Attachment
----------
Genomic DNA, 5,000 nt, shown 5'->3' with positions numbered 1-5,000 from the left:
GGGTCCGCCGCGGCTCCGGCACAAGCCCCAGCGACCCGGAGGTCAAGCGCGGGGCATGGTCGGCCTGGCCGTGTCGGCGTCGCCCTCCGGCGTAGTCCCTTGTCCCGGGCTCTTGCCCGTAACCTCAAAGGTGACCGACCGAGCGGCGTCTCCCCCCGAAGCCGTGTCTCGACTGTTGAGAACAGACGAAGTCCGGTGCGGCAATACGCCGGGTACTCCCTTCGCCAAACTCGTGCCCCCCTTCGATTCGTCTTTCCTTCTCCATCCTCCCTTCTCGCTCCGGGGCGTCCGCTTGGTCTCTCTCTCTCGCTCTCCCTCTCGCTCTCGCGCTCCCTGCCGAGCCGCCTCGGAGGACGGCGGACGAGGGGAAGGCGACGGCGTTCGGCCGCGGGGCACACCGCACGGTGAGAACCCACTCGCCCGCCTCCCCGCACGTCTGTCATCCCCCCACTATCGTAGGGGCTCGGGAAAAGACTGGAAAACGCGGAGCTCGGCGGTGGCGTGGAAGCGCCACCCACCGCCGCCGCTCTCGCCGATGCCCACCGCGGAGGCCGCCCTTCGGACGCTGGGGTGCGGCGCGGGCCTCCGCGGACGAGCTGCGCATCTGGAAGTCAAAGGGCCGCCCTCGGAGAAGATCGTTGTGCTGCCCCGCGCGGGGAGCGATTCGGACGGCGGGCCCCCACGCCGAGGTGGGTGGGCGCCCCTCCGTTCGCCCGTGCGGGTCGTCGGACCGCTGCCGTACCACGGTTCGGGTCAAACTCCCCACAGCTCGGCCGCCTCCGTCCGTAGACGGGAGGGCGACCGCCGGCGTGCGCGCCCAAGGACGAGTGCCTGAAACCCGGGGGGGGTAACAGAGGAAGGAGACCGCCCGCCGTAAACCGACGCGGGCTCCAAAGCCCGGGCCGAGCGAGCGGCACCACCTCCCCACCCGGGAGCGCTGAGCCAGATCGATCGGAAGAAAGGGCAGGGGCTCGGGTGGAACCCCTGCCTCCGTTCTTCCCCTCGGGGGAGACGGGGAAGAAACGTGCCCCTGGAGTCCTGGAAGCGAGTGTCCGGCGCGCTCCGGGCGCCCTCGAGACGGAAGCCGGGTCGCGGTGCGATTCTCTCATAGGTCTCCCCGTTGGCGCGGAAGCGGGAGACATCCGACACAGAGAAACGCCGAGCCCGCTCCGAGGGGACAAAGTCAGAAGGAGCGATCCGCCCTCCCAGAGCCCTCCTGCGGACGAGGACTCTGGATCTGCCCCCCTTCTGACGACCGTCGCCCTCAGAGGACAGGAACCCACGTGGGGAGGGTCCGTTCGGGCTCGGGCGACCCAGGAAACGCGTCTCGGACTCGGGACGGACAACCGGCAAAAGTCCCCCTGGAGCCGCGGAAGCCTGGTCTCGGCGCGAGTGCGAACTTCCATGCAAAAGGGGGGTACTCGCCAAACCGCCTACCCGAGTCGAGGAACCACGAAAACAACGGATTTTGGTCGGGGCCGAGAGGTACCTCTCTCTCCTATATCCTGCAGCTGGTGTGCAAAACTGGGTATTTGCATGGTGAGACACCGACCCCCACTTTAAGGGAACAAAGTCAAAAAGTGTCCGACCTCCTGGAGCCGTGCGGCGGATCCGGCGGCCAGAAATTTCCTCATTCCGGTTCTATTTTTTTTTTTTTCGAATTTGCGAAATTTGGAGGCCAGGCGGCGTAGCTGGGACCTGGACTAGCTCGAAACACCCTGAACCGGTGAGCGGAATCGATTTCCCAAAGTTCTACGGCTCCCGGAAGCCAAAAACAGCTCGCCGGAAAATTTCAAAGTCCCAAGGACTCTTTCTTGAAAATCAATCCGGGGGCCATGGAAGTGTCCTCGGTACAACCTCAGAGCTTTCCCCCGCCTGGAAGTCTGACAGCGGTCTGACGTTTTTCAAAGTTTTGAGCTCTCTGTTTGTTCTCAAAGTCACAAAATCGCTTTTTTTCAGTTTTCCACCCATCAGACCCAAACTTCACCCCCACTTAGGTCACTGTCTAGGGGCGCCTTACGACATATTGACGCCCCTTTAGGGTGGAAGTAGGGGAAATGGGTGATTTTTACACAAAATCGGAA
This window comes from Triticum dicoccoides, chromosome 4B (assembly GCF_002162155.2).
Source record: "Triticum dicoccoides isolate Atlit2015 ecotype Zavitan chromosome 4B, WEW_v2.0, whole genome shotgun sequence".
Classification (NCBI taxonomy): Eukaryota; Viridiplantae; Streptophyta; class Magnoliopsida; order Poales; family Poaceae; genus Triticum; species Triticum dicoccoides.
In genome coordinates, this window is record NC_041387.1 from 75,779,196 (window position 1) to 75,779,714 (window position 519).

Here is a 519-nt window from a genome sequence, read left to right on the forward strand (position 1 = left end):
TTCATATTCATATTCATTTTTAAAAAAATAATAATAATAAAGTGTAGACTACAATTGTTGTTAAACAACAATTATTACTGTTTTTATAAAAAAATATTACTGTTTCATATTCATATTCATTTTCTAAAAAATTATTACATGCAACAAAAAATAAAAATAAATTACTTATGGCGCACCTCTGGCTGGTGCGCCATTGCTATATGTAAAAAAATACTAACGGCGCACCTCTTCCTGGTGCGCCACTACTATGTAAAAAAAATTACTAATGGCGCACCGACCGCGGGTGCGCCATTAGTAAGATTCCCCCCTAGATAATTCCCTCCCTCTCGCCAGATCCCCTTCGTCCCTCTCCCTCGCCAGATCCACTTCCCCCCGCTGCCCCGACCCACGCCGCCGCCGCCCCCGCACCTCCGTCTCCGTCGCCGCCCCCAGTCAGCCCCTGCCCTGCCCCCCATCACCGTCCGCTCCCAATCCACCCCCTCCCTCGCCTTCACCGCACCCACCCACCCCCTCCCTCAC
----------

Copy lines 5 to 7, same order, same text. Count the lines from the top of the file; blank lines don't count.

Classification (NCBI taxonomy): Eukaryota; Viridiplantae; Streptophyta; class Magnoliopsida; order Poales; family Poaceae; genus Triticum; species Triticum dicoccoides.
In genome coordinates, this window is record NC_041387.1 from 75,779,196 (window position 1) to 75,779,714 (window position 519).

Here is a 519-nt window from a genome sequence, read left to right on the forward strand (position 1 = left end):